It’s the week before an election here in Israel, and I am in the 18% of Israelis still “undecided.”
Completely and utterly undecided.
Which means: My vote is still for sale.
If you can convince me that I matter to you.
It will be hard to convince me.
You’ll have to come up here to Northern Israel, to the Galilee where I live and work.
Or you’ll have to find me on Twitter, where I spend half my time.
You’ll have to speak to me in English or in very slow Hebrew … preferably in present or past tense because I’m still learning, and English is still the language that turns me on.
Don’t bother advertising on TV, not for little old me, I’m not watching.
I’m reading a book in bed or scrolling through my feed or liking a stranger’s instagram pic of a bench overlooking the Sea of Galilee.
Your radio interviews might pique my interest if I was listening on the way to work each morning. But I’m not. I’m grooving to Adele and enjoying the view.
Don’t give up on me so easily, though.
My one vote could turn into three or four … or more votes.
Because I like to influence people, especially on topics critical to me, like:
Equality in the workplace.
And because I like to influence people, I write and talk about the issues that matter to me.
I do this a lot.
In my community. In my bi-weekly women’s group. Outside my child’s Gan.
At my workplace. In the lunch room. During coffee breaks. At conferences.
And in spite of, or thanks to, my loud mouth, sometimes people listen to me.
Sometimes they make choices that were influenced by the blog I wrote; the article I shared; the comment I made.
This is not because I’m “somebody.”
This is the magic of social media. This is the magic of community building. This is the magic of key influencer marketing. It’s the magic of the modern age.
Magic that may be used to politics’ advantage.
Politics is opt-in. People vote only if they think their vote matters to them. Now, more than ever before, you have the ability to make me feel like I matter.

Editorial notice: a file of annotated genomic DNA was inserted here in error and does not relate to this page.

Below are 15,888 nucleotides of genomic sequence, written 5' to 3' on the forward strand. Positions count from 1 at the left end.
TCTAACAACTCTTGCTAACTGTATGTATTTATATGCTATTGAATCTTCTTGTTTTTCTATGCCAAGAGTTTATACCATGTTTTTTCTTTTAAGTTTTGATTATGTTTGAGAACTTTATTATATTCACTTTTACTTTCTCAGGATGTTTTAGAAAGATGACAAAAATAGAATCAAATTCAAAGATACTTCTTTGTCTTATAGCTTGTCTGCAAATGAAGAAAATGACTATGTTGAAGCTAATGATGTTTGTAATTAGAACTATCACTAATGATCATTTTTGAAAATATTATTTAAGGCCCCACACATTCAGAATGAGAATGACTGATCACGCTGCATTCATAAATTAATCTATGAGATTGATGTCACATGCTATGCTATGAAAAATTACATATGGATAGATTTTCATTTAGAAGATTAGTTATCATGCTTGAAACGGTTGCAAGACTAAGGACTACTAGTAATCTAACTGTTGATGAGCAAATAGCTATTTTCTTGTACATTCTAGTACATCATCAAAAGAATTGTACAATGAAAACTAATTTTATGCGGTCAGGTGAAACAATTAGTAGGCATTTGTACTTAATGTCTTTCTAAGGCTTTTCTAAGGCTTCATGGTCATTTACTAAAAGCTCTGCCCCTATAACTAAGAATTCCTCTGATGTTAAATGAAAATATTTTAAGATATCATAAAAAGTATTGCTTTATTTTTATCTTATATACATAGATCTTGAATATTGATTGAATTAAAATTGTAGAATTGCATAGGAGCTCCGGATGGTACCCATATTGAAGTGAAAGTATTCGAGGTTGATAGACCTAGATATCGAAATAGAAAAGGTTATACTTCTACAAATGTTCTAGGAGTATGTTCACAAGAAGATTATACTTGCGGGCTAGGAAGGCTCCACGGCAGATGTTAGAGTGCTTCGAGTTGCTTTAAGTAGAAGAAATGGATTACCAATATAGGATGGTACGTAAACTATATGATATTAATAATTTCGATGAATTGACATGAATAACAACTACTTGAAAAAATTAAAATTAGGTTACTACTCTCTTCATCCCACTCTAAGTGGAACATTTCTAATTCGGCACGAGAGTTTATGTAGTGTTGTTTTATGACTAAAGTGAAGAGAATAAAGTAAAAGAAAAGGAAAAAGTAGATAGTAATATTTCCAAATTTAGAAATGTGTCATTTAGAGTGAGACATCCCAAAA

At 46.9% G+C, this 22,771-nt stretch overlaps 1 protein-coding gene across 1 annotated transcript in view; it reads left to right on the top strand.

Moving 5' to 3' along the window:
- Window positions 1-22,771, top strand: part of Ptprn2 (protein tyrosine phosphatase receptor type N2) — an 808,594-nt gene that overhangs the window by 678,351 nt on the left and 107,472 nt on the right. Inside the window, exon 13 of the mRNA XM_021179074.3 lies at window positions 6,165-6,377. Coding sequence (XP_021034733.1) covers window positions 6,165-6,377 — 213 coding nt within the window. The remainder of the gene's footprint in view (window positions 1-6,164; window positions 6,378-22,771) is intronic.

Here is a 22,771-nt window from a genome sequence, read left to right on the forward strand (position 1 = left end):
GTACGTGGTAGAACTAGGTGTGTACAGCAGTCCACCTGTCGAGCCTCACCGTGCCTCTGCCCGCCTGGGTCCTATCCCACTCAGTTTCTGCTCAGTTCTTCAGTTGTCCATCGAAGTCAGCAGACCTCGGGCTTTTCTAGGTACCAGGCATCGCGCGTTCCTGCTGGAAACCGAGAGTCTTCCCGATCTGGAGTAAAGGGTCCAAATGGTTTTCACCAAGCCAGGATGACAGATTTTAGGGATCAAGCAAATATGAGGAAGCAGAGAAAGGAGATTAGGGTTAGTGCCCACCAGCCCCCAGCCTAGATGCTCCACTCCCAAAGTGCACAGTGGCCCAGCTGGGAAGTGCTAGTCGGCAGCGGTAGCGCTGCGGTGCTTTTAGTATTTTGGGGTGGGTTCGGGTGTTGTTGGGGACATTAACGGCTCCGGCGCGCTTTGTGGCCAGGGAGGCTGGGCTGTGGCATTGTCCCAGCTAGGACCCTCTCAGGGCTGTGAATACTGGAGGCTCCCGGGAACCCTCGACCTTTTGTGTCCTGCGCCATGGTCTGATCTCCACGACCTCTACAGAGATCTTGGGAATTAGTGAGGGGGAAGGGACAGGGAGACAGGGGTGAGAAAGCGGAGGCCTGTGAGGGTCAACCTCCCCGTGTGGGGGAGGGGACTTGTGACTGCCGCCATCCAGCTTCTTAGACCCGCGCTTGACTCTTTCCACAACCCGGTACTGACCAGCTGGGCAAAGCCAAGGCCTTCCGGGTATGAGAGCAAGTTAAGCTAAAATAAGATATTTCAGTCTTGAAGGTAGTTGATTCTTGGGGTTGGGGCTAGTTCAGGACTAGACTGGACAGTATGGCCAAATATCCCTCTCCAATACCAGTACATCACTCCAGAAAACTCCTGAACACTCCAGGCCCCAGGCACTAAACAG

I speed past billboards.
I ignore 1500 word political op-eds.
I can smell a hollow slogan a mile away.
Don’t speak slogans.
Speak my language.
Speak environment. Speak health. Speak education.
Speak in and on modern technology platforms.
Speak outside the city walls. Literally, and figuratively.
Speak about something other than “the conflict.”
Speak about something other than “religion.”
Yes, these are hot topics, but they aren’t the only topics. And some of us in the 18% don’t care.
There I said it.
I don’t care. Or, I care less than. I care about the conflict and religion less than I care about climate change.
I care more about chemicals in our food and pollution in our air and rising asthma rates in our children than I do about the rabbinate.
I’m a college educated, employed, tax-paying, opinionated, semi-intellectual, loud mouth potential voter. And yet no one is vying for my vote.
No one has reached out to me. Not by mail, email, social media.
Worse, no one has reached me.
And I am so easily reachable.
If you do it right.
In an era in which almost every single person may be reached; with very little money and very little man power, the fact you haven’t reached me one week before the election is pretty pathetic.
You might say I’m pathetic.
That it’s pathetic a smart girl like me isn’t spending more time trying to understand the candidates. Trying to make a smart decision. Taking advantage of my voting power.
I say: you’ve missed the point.
It’s not my job to get you. It’s your job to get me.
I’m so easily converted. And so ripe to be the commander of your volunteer campaign army.
If only you spoke my language.
And it’s not just me. It’s thousands of me. Hoards. Ready and willing to spread your message.
You know who I might vote for next week?
That guy gets it. He gets me. In less than 140 characters, he makes me feel like I matter.
Politicians: You need to widen your reach. Broaden your understanding of influence.
Cut back on the political speak, and up the personal engagement.
Because I will vote for you if you make me feel like I matter.
If you light the spark of hope in my heart that really, really wants to ignite, I will vote for you.
If you want it, my vote is up for grabs.